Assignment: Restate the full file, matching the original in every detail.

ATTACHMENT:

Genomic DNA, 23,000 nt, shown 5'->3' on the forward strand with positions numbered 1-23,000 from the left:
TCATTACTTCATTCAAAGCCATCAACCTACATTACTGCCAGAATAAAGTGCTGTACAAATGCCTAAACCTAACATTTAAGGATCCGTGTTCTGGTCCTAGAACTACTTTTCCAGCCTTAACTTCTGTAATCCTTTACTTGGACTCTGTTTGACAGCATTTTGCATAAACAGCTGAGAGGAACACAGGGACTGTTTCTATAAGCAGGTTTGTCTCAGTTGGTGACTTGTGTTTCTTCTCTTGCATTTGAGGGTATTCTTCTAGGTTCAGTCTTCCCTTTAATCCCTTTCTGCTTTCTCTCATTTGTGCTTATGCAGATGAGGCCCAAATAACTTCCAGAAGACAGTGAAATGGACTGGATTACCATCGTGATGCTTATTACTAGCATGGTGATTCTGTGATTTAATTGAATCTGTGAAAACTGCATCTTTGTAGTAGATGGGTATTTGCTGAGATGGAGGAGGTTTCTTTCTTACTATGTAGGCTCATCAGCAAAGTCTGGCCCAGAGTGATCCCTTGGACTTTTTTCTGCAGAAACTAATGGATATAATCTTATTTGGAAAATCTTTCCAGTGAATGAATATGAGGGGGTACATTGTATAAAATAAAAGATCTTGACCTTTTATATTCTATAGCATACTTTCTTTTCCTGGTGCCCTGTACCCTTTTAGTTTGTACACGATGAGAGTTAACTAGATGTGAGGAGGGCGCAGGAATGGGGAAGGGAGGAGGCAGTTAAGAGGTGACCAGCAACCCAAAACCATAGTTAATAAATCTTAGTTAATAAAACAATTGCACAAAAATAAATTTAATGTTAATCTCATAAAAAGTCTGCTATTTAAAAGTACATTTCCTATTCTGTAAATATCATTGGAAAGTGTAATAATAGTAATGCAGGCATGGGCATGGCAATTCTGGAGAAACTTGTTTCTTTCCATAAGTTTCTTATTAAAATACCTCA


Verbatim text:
Genomic DNA, 23,000 nt, shown 5'->3' on the forward strand with positions numbered 1-23,000 from the left:
TCATTACTTCATTCAAAGCCATCAACCTACATTACTGCCAGAATAAAGTGCTGTACAAATGCCTAAACCTAACATTTAAGGATCCGTGTTCTGGTCCTAGAACTACTTTTCCAGCCTTAACTTCTGTAATCCTTTACTTGGACTCTGTTTGACAGCATTTTGCATAAACAGCTGAGAGGAACACAGGGACTGTTTCTATAAGCAGGTTTGTCTCAGTTGGTGACTTGTGTTTCTTCTCTTGCATTTGAGGGTATTCTTCTAGGTTCAGTCTTCCCTTTAATCCCTTTCTGCTTTCTCTCATTTGTGCTTATGCAGATGAGGCCCAAATAACTTCCAGAAGACAGTGAAATGGACTGGATTACCATCGTGATGCTTATTACTAGCATGGTGATTCTGTGATTTAATTGAATCTGTGAAAACTGCATCTTTGTAGTAGATGGGTATTTGCTGAGATGGAGGAGGTTTCTTTCTTACTATGTAGGCTCATCAGCAAAGTCTGGCCCAGAGTGATCCCTTGGACTTTTTTCTGCAGAAACTAATGGATATAATCTTATTTGGAAAATCTTTCCAGTGAATGAATATGAGGGGGTACATTGTATAAAATAAAAGATCTTGACCTTTTATATTCTATAGCATACTTTCTTTTCCTGGTGCCCTGTACCCTTTTAGTTTGTACACGATGAGAGTTAACTAGATGTGAGGAGGGCGCAGGAATGGGGAAGGGAGGAGGCAGTTAAGAGGTGACCAGCAACCCAAAACCATAGTTAATAAATCTTAGTTAATAAAACAATTGCACAAAAATAAATTTAATGTTAATCTCATAAAAAGTCTGCTATTTAAAAGTACATTTCCTATTCTGTAAATATCATTGGAAAGTGTAATAATAGTAATGCAGGCATGGGCATGGCAATTCTGGAGAAACTTGTTTCTTTCCATAAGTTTCTTATTAAAATACCTCA